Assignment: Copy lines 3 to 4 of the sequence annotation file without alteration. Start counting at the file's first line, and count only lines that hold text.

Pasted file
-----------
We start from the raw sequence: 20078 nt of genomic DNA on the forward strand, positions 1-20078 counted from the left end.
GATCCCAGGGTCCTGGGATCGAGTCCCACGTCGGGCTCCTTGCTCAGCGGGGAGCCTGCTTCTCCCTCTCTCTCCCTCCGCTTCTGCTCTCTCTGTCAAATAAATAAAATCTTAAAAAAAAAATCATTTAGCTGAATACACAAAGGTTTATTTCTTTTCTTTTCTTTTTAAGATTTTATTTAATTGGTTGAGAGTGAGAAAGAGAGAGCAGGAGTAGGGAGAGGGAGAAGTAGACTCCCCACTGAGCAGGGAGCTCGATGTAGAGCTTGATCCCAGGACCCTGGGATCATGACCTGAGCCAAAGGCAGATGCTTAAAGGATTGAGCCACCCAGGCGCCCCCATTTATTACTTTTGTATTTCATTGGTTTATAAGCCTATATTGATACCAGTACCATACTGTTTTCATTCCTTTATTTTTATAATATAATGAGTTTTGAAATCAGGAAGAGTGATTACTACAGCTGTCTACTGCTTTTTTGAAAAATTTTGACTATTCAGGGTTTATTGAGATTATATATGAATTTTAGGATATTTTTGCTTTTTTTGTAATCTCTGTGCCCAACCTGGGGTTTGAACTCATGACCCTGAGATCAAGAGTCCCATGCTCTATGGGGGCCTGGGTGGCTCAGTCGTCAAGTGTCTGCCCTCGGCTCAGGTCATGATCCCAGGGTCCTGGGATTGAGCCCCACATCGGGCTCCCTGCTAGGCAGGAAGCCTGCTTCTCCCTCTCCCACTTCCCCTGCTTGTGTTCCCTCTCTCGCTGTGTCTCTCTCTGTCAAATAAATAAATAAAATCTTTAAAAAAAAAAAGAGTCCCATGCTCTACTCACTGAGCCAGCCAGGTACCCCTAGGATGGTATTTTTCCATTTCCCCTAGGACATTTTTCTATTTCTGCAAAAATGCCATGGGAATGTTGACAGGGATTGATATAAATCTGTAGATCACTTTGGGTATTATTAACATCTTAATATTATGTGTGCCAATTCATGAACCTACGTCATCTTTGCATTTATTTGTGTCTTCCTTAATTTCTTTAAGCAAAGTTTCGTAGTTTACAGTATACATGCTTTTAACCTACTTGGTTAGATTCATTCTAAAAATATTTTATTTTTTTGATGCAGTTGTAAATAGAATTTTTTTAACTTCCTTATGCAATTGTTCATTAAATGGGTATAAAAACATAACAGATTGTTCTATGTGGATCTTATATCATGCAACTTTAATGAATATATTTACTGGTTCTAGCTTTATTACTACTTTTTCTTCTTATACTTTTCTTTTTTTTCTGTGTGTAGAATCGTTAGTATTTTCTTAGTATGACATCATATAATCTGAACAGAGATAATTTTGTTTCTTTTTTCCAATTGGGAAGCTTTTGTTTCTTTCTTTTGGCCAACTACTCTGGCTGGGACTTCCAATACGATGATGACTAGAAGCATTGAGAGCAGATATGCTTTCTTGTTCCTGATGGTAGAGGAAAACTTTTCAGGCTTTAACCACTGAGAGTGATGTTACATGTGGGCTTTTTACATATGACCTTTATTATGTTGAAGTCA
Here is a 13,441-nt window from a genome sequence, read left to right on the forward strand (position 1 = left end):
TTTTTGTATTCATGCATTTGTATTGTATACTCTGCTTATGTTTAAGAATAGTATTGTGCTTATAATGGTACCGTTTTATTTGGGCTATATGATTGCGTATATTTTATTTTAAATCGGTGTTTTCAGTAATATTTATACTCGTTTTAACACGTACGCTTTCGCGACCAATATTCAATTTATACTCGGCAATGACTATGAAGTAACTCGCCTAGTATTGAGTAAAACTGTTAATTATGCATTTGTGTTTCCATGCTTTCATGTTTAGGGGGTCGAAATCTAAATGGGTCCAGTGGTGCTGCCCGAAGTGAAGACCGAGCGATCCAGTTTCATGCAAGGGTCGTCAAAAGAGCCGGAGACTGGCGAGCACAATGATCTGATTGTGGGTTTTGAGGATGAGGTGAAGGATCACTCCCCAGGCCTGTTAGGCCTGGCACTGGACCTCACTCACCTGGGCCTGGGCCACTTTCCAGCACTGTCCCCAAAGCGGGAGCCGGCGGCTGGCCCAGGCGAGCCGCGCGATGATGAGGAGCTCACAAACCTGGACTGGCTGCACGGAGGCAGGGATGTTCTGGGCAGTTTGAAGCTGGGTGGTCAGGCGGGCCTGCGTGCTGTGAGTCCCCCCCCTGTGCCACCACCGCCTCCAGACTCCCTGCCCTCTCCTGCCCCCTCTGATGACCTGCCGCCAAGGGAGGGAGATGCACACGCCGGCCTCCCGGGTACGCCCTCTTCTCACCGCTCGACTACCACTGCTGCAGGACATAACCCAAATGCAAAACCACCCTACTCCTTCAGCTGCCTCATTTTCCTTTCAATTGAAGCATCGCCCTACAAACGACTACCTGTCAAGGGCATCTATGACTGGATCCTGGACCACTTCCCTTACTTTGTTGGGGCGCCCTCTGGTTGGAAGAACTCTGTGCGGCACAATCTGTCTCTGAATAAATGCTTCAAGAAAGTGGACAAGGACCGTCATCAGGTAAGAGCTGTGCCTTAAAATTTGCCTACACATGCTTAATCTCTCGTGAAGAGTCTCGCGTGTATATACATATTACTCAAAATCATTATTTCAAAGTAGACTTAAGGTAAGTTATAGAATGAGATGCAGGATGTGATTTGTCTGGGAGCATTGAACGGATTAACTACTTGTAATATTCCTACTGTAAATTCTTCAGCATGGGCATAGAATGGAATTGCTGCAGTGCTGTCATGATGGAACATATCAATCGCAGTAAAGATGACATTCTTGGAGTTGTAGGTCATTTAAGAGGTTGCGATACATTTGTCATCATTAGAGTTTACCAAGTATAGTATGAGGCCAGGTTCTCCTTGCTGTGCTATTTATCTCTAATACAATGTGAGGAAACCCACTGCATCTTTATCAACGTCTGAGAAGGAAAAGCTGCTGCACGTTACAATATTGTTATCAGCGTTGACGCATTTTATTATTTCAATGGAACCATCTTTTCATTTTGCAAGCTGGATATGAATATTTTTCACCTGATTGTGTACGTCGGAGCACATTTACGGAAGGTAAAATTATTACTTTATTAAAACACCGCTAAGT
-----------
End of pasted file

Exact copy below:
Here is a 13,441-nt window from a genome sequence, read left to right on the forward strand (position 1 = left end):
TTTTTGTATTCATGCATTTGTATTGTATACTCTGCTTATGTTTAAGAATAGTATTGTGCTTATAATGGTACCGTTTTATTTGGGCTATATGATTGCGTATATTTTATTTTAAATCGGTGTTTTCAGTAATATTTATACTCGTTTTAACACGTACGCTTTCGCGACCAATATTCAATTTATACTCGGCAATGACTATGAAGTAACTCGCCTAGTATTGAGTAAAACTGTTAATTATGCATTTGTGTTTCCATGCTTTCATGTTTAGGGGGTCGAAATCTAAATGGGTCCAGTGGTGCTGCCCGAAGTGAAGACCGAGCGATCCAGTTTCATGCAAGGGTCGTCAAAAGAGCCGGAGACTGGCGAGCACAATGATCTGATTGTGGGTTTTGAGGATGAGGTGAAGGATCACTCCCCAGGCCTGTTAGGCCTGGCACTGGACCTCACTCACCTGGGCCTGGGCCACTTTCCAGCACTGTCCCCAAAGCGGGAGCCGGCGGCTGGCCCAGGCGAGCCGCGCGATGATGAGGAGCTCACAAACCTGGACTGGCTGCACGGAGGCAGGGATGTTCTGGGCAGTTTGAAGCTGGGTGGTCAGGCGGGCCTGCGTGCTGTGAGTCCCCCCCCTGTGCCACCACCGCCTCCAGACTCCCTGCCCTCTCCTGCCCCCTCTGATGACCTGCCGCCAAGGGAGGGAGATGCACACGCCGGCCTCCCGGGTACGCCCTCTTCTCACCGCTCGACTACCACTGCTGCAGGACATAACCCAAATGCAAAACCACCCTACTCCTTCAGCTGCCTCATTTTCCTTTCAATTGAAGCATCGCCCTACAAACGACTACCTGTCAAGGGCATCTATGACTGGATCCTGGACCACTTCCCTTACTTTGTTGGGGCGCCCTCTGGTTGGAAGAACTCTGTGCGGCACAATCTGTCTCTGAATAAATGCTTCAAGAAAGTGGACAAGGACCGTCATCAGGTAAGAGCTGTGCCTTAAAATTTGCCTACACATGCTTAATCTCTCGTGAAGAGTCTCGCGTGTATATACATATTACTCAAAATCATTATTTCAAAGTAGACTTAAGGTAAGTTATAGAATGAGATGCAGGATGTGATTTGTCTGGGAGCATTGAACGGATTAACTACTTGTAATATTCCTACTGTAAATTCTTCAGCATGGGCATAGAATGGAATTGCTGCAGTGCTGTCATGATGGAACATATCAATCGCAGTAAAGATGACATTCTTGGAGTTGTAGGTCATTTAAGAGGTTGCGATACATTTGTCATCATTAGAGTTTACCAAGTATAGTATGAGGCCAGGTTCTCCTTGCTGTGCTATTTATCTCTAATACAATGTGAGGAAACCCACTGCATCTTTATCAACGTCTGAGAAGGAAAAGCTGCTGCACGTTACAATATTGTTATCAGCGTTGACGCATTTTATTATTTCAATGGAACCATCTTTTCATTTTGCAAGCTGGATATGAATATTTTTCACCTGATTGTGTACGTCGGAGCACATTTACGGAAGGTAAAATTATTACTTTATTAAAACACCGCTAAGT